Winter Tourist Season in Alaska

Winter Tourist Season in Alaska
More than 300,000 people flock to Alaska in the wintertime. The most often quoted reasons for visiting Alaska in winter include winter sports, Aurora viewing and the Iditarod Sled Dog Race.

Winter activities are as varied as they are epic. Outdoor sports opportunities are nearly limitless, with abundant skiing (downhill or cross-country), snowboarding, sledding, ice skating, hiking and biking. You can plan your own outings, or take advantage of great packages. Grab your winter jacket and let's go!

Skiing and snowboarding:
Alyeska Resort in Girdwood – truly some of the best skiing and snowboarding in North America, with an overall vertical rise, from top to base, of 3,200 feet and average seasonal snowfall at the top of the mountain often exceeding 600”. Alyeska’s runs cover 1,610 skiable acres with over 75 trails, including one of the longest double-black diamond runs to be found. Only an hour from Anchorage, the mountain boasts spectacular views you simply can’t find anywhere else, on or off the slopes and even a 4-star, mountain-top restaurant.

Watch the Iditarod Sled Dog Race:
Be in downtown Anchorage for the exciting ceremonial start of the “Last Great Race” on the first Saturday in March! Better yet, plan ahead and bid on a spot to ride as an “IditaRider”, in the sled of one of the iconic mushers for the 11-mile ceremonial race start. Thousands of spectators throng the snow-covered sidewalks for a view of the 50-plus teams of eager Alaskan Huskies and their mushers. After the 11-mile run through the downtown streets and roadways of Anchorage, the mushers load up huskies and sleds and head to Willow, two hours north on the Parks Highway, for the start of the actual race to Nome the following day.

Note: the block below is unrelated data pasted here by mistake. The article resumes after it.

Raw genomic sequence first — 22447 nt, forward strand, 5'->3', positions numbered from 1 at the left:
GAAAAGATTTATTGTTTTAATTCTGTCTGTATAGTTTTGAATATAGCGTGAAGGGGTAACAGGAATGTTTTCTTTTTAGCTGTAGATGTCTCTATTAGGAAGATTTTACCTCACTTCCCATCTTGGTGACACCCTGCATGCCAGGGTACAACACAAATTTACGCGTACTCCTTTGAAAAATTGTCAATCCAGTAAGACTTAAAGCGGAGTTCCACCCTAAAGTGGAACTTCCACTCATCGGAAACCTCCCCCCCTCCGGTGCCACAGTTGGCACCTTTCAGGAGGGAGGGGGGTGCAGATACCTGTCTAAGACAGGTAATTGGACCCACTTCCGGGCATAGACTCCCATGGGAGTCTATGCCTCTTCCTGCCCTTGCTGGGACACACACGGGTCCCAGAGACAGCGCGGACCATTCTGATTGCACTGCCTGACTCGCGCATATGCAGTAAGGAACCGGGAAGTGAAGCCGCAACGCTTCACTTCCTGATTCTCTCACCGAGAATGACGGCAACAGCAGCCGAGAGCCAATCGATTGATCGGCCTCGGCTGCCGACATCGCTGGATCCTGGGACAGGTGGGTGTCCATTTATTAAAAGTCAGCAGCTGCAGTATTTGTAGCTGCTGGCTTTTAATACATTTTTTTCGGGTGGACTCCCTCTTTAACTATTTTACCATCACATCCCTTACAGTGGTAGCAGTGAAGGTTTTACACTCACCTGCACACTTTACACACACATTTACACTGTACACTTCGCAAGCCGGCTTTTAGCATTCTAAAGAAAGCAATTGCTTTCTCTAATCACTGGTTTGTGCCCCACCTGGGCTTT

Aurora Borealis Viewing:
Would you rather witness Alaska’s winter splendor without the need to be on your feet all day? Viewing the northern lights is often high on the wish list for wintertime visitors. Seeing the sometimes-elusive aurora borealis can’t be guaranteed, of course, but the trip itself is an awesome adventure and the further north you venture, the better your chances of seeing lights dancing in the sky.

A favorite winter outing starts on the great Alaska Railroad. They offer “Aurora Winter Train” packages on weekends which include round trip train fare from Anchorage to Fairbanks, overnight lodging and Aurora viewing tours – all in one package. The train ride itself is awesome. The Aurora Trains leave Anchorage heading northbound on Saturdays, and depart Fairbanks on Sundays, heading back south. In mid-winter; the Alaska Railroad also offers select Aurora Trains mid-week when Aurora activity is high.

Another great aurora-viewing option can be found at Chena Hot Springs, only 61 miles outside of Fairbanks. Take advantage of nightly Aurora-watch tours (weather permitting) as well as soaking in their world-famous natural hot springs.

Chena Hot Springs offers their own packages, which can include a fun night-time ride in a sturdy military-style all-terrain vehicle taking visitors along the isolated Charlie Dome trail (also available for snow-shoeing enthusiasts). Travel through a spectacular black spruce forest to the top of Charlie Dome, a hill-top destination far from the lights of civilization, where you will have an unobstructed 360-degree view to watch for the northern lights. At the top of Charlie Dome, you will find heated yurts to warm up in as well as tour-provided hot drinks and snacks. There is no plumbing or water in the yurts, so be prepared to use outhouses. It’s all part of the experience!

Alaska is wondrous any time of year, but in winter, the entire state sparkles with snow and ice. If you are up for a winter adventure and want to see Alaska in all it’s true breath-taking glory, journey here in winter and be prepared to be awed.

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